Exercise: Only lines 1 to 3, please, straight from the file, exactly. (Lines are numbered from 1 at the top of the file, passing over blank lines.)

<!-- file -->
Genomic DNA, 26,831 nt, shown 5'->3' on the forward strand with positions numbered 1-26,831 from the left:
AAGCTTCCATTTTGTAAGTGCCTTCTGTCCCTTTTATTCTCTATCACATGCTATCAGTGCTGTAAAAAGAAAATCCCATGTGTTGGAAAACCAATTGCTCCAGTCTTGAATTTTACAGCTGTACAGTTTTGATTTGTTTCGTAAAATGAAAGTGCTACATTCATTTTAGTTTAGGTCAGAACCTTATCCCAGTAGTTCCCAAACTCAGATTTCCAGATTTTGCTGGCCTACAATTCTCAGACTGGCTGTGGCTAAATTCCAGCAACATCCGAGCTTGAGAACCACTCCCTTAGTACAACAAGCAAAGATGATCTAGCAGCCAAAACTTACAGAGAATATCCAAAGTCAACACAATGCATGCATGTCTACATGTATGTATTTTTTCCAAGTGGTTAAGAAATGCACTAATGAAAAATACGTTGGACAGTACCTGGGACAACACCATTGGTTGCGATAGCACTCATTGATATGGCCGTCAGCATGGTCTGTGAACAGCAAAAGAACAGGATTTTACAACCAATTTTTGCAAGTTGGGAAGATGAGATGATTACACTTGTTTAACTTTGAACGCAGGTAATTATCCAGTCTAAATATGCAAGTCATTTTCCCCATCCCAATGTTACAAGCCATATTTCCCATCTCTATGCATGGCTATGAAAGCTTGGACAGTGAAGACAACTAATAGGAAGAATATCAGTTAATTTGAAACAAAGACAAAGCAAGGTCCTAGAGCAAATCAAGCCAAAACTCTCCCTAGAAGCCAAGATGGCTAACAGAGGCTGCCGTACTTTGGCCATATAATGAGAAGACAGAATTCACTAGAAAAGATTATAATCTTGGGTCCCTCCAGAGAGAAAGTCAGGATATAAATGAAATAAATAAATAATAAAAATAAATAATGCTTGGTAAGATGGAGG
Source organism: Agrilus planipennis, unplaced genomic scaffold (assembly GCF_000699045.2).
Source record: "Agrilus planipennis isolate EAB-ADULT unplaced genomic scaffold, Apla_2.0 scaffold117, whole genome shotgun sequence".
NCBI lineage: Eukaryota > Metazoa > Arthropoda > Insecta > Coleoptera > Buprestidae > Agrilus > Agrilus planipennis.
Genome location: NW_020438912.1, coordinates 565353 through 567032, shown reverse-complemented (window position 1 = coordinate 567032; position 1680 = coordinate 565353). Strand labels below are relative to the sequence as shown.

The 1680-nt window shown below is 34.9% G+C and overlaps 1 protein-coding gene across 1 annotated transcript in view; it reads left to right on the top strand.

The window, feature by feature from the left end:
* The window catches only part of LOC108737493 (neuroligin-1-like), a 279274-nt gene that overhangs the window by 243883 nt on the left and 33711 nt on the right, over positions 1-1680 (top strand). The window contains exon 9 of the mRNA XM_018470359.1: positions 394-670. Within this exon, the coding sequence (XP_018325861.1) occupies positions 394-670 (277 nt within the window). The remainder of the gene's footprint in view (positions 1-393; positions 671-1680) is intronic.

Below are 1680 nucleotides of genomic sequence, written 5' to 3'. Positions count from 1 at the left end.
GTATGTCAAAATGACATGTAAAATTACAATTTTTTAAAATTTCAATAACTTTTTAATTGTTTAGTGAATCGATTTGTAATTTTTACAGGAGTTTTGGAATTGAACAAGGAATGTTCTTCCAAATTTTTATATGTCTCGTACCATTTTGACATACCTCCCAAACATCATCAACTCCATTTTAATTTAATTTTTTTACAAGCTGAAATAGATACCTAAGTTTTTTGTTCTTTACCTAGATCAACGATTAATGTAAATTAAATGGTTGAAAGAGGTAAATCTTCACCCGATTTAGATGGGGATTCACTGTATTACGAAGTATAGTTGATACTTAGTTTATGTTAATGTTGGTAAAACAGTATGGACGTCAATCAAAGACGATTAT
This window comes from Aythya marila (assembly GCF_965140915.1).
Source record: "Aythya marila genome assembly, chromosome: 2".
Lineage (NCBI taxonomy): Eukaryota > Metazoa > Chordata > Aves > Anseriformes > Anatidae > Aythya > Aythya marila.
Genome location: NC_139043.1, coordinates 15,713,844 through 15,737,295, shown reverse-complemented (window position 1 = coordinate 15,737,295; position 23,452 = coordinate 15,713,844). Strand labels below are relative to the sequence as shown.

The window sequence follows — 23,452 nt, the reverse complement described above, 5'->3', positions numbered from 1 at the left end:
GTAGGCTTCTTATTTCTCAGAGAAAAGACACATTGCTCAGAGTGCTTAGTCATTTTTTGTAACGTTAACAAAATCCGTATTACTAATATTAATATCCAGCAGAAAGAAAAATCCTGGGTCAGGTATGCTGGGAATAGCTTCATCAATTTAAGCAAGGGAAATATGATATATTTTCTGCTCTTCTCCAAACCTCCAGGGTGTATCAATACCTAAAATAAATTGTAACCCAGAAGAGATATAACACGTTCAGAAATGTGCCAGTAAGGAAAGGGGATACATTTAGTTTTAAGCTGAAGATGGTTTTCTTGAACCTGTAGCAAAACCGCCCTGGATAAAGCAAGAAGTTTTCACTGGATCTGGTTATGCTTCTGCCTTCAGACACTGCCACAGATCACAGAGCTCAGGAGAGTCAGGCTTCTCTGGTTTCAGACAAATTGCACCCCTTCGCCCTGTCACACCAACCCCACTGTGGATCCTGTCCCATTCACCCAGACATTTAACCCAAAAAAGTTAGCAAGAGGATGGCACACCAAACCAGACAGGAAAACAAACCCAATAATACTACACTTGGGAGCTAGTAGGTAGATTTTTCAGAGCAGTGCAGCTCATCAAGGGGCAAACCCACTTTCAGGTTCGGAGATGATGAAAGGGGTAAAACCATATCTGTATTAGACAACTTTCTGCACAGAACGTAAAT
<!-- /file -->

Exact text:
Genomic DNA, 26,831 nt, shown 5'->3' on the forward strand with positions numbered 1-26,831 from the left:
AAGCTTCCATTTTGTAAGTGCCTTCTGTCCCTTTTATTCTCTATCACATGCTATCAGTGCTGTAAAAAGAAAATCCCATGTGTTGGAAAACCAATTGCTCCAGTCTTGAATTTTACAGCTGTACAGTTTTGATTTGTTTCGTAAAATGAAAGTGCTACATTCATTTTAGTTTAGGTCAGAACCTTATCCCAGTAGTTCCCAAACTCAGATTTCCAGATTTTGCTGGCCTACAATTCTCAGACTGGCTGTGGCTAAATTCCAGCAACATCCGAGCTTGAGAACCACTCCCTTAGTACAACAAGCAAAGATGATCTAGCAGCCAAAACTTACAGAGAATATCCAAAGTCAACACAATGCATGCATGTCTACATGTATGTATTTTTTCCAAGTGGTTAAGAAATGCACTAATGAAAAATACGTTGGACAGTACCTGGGACAACACCATTGGTTGCGATAGCACTCATTGATATGGCCGTCAGCATGGTCTGTGAACAGCAAAAGAACAGGATTTTACAACCAATTTTTGCAAGTTGGGAAGATGAGATGATTACACTTGTTTAACTTTGAACGCAGGTAATTATCCAGTCTAAATATGCAAGTCATTTTCCCCATCCCAATGTTACAAGCCATATTTCCCATCTCTATGCATGGCTATGAAAGCTTGGACAGTGAAGACAACTAATAGGAAGAATATCAGTTAATTTGAAACAAAGACAAAGCAAGGTCCTAGAGCAAATCAAGCCAAAACTCTCCCTAGAAGCCAAGATGGCTAACAGAGGCTGCCGTACTTTGGCCATATAATGAGAAGACAGAATTCACTAGAAAAGATTATAATCTTGGGTCCCTCCAGAGAGAAAGTCAGGATATAAATGAAATAAATAAATAATAAAAATAAATAATGCTTGGTAAGATGGAGG
Source organism: Agrilus planipennis, unplaced genomic scaffold (assembly GCF_000699045.2).